Systems Biology in Gastrointestinal Physiology and Diseases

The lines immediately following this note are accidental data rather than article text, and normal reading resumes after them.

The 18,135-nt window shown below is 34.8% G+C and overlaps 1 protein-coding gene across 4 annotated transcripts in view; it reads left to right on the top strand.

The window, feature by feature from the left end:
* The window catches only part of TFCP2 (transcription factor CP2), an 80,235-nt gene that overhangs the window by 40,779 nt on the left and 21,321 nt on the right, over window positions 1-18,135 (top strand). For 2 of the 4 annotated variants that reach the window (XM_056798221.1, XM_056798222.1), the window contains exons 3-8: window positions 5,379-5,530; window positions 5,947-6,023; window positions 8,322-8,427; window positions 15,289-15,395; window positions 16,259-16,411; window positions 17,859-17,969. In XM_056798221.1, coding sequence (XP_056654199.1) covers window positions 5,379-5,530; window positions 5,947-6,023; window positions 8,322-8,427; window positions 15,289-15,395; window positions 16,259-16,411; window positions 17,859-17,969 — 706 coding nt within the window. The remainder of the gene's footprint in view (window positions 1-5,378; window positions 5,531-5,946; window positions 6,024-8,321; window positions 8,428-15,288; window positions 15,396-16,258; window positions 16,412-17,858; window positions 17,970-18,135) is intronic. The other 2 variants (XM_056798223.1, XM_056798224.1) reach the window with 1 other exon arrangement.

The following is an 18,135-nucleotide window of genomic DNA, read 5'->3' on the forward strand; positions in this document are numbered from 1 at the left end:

A system is defined as a set of interacting components forming an integrated whole. The ability to generate genome-wide measurements on a system is arguably the single greatest force driving the rise of the systems biology field. Furthermore, in comparison to the classical hypothesis-driven approach, a systems biology approach is an unbiased data-driven strategy, where “omics” data integration reveals the central regulators (hubs) that control disease pathogenesis. Systems biology studies related to the characterization and the integration of different omes (genome, transcriptome, epigenome, proteome, metabolome, microbiome) into molecular networks, aiming to identify central regulators (hubs) of gastrointestinal functions and disease initiation and progression and to develop novel therapeutics targeting these network hubs, are of great interest to readers of the American Journal of Physiology-Gastrointestinal and Liver Physiology.